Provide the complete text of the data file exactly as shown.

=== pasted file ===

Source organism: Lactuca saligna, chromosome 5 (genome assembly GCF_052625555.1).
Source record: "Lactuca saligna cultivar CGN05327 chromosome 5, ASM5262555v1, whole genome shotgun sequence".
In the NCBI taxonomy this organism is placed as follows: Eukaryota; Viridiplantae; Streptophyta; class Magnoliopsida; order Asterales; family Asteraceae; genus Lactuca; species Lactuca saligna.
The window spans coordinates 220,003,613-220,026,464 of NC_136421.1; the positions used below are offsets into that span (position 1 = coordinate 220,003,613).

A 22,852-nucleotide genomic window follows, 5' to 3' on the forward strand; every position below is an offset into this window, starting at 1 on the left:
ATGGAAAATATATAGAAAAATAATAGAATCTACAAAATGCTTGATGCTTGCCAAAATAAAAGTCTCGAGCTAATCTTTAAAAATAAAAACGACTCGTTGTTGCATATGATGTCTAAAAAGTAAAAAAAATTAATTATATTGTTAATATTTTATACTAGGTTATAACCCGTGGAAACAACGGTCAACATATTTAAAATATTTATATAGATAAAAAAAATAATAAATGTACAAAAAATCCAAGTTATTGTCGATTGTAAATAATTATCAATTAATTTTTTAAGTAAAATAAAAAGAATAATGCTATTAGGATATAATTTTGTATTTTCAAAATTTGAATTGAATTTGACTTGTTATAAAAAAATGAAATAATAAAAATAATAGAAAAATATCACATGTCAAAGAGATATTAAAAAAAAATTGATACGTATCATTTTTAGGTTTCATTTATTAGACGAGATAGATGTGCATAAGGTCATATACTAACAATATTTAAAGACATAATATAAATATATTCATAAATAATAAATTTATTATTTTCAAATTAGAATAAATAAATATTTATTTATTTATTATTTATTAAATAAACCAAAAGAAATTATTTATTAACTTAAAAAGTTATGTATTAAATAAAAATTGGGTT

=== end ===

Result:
Source organism: Lactuca saligna, chromosome 5 (genome assembly GCF_052625555.1).
Source record: "Lactuca saligna cultivar CGN05327 chromosome 5, ASM5262555v1, whole genome shotgun sequence".
In the NCBI taxonomy this organism is placed as follows: Eukaryota; Viridiplantae; Streptophyta; class Magnoliopsida; order Asterales; family Asteraceae; genus Lactuca; species Lactuca saligna.
The window spans coordinates 220,003,613-220,026,464 of NC_136421.1; the positions used below are offsets into that span (position 1 = coordinate 220,003,613).

A 22,852-nucleotide genomic window follows, 5' to 3' on the forward strand; every position below is an offset into this window, starting at 1 on the left:
ATGGAAAATATATAGAAAAATAATAGAATCTACAAAATGCTTGATGCTTGCCAAAATAAAAGTCTCGAGCTAATCTTTAAAAATAAAAACGACTCGTTGTTGCATATGATGTCTAAAAAGTAAAAAAAATTAATTATATTGTTAATATTTTATACTAGGTTATAACCCGTGGAAACAACGGTCAACATATTTAAAATATTTATATAGATAAAAAAAATAATAAATGTACAAAAAATCCAAGTTATTGTCGATTGTAAATAATTATCAATTAATTTTTTAAGTAAAATAAAAAGAATAATGCTATTAGGATATAATTTTGTATTTTCAAAATTTGAATTGAATTTGACTTGTTATAAAAAAATGAAATAATAAAAATAATAGAAAAATATCACATGTCAAAGAGATATTAAAAAAAAATTGATACGTATCATTTTTAGGTTTCATTTATTAGACGAGATAGATGTGCATAAGGTCATATACTAACAATATTTAAAGACATAATATAAATATATTCATAAATAATAAATTTATTATTTTCAAATTAGAATAAATAAATATTTATTTATTTATTATTTATTAAATAAACCAAAAGAAATTATTTATTAACTTAAAAAGTTATGTATTAAATAAAAATTGGGTT